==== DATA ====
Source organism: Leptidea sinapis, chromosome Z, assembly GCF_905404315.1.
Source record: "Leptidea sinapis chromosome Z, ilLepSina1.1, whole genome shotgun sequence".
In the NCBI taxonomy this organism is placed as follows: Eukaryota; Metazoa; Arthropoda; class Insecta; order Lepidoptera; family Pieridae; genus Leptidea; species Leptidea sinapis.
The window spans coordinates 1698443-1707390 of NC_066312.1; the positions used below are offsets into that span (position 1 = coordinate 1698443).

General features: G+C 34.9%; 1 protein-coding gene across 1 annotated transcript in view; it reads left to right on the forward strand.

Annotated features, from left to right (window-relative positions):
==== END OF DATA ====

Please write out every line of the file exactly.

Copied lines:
Source organism: Leptidea sinapis, chromosome Z, assembly GCF_905404315.1.
Source record: "Leptidea sinapis chromosome Z, ilLepSina1.1, whole genome shotgun sequence".
In the NCBI taxonomy this organism is placed as follows: Eukaryota; Metazoa; Arthropoda; class Insecta; order Lepidoptera; family Pieridae; genus Leptidea; species Leptidea sinapis.
The window spans coordinates 1698443-1707390 of NC_066312.1; the positions used below are offsets into that span (position 1 = coordinate 1698443).

General features: G+C 34.9%; 1 protein-coding gene across 1 annotated transcript in view; it reads left to right on the forward strand.

Annotated features, from left to right (window-relative positions):